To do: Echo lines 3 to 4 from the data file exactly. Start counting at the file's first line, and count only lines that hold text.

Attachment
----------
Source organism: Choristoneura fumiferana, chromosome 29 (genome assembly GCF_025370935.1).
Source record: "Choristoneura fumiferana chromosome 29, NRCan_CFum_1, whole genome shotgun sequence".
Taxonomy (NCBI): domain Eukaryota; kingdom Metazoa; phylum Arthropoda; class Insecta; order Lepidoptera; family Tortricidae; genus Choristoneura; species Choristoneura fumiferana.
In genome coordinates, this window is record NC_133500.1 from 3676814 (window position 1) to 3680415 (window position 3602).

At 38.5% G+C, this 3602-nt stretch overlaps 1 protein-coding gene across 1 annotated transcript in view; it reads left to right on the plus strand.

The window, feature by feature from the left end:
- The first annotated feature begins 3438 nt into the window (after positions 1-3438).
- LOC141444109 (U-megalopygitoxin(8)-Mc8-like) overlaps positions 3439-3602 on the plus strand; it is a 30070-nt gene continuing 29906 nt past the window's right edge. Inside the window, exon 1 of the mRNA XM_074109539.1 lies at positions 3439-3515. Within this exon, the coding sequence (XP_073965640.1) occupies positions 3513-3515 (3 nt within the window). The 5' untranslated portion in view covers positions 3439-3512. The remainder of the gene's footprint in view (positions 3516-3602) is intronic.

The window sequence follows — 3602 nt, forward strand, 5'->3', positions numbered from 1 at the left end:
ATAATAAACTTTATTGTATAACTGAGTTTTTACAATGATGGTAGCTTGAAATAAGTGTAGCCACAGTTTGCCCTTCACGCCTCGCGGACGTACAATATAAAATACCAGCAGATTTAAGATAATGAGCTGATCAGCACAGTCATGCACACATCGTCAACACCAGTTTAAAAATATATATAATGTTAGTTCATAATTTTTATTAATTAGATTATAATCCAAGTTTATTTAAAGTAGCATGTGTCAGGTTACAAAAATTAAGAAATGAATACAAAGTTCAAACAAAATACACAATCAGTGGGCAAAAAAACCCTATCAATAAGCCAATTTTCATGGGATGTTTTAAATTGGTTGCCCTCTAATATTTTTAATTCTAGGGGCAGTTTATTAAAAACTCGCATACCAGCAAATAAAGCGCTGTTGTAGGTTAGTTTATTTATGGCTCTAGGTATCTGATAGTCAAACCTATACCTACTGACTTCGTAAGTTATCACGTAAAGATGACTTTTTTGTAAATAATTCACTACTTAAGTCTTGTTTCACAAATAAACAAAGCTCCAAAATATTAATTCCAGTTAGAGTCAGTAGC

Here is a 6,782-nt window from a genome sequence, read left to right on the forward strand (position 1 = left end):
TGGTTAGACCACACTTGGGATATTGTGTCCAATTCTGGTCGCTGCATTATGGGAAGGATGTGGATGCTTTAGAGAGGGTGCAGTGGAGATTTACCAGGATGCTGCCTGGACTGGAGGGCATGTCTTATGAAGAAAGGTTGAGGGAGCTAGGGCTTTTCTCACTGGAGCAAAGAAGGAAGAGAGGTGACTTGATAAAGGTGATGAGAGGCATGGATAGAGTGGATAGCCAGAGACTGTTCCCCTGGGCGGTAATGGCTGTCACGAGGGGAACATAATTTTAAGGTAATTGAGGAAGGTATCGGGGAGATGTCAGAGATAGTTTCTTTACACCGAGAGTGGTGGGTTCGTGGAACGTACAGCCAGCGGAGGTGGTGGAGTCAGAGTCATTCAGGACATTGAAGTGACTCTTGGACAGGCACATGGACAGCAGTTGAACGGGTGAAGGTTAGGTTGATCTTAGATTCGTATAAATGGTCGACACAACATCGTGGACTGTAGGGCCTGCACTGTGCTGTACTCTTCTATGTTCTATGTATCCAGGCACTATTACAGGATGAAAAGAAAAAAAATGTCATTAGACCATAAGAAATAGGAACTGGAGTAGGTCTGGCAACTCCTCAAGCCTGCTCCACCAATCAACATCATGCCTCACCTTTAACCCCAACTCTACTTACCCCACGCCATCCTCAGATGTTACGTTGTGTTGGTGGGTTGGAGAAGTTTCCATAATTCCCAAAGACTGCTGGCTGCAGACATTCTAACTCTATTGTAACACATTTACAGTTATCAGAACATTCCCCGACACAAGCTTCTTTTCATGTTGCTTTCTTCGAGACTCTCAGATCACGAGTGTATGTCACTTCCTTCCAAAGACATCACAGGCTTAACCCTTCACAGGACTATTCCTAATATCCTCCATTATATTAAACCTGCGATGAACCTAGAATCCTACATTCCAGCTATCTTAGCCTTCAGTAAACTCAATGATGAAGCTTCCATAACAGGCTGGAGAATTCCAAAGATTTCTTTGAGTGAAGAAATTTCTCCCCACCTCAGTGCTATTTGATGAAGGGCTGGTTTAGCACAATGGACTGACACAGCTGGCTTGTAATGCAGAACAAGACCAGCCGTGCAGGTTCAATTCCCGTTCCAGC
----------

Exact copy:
Taxonomy (NCBI): domain Eukaryota; kingdom Metazoa; phylum Arthropoda; class Insecta; order Lepidoptera; family Tortricidae; genus Choristoneura; species Choristoneura fumiferana.
In genome coordinates, this window is record NC_133500.1 from 3676814 (window position 1) to 3680415 (window position 3602).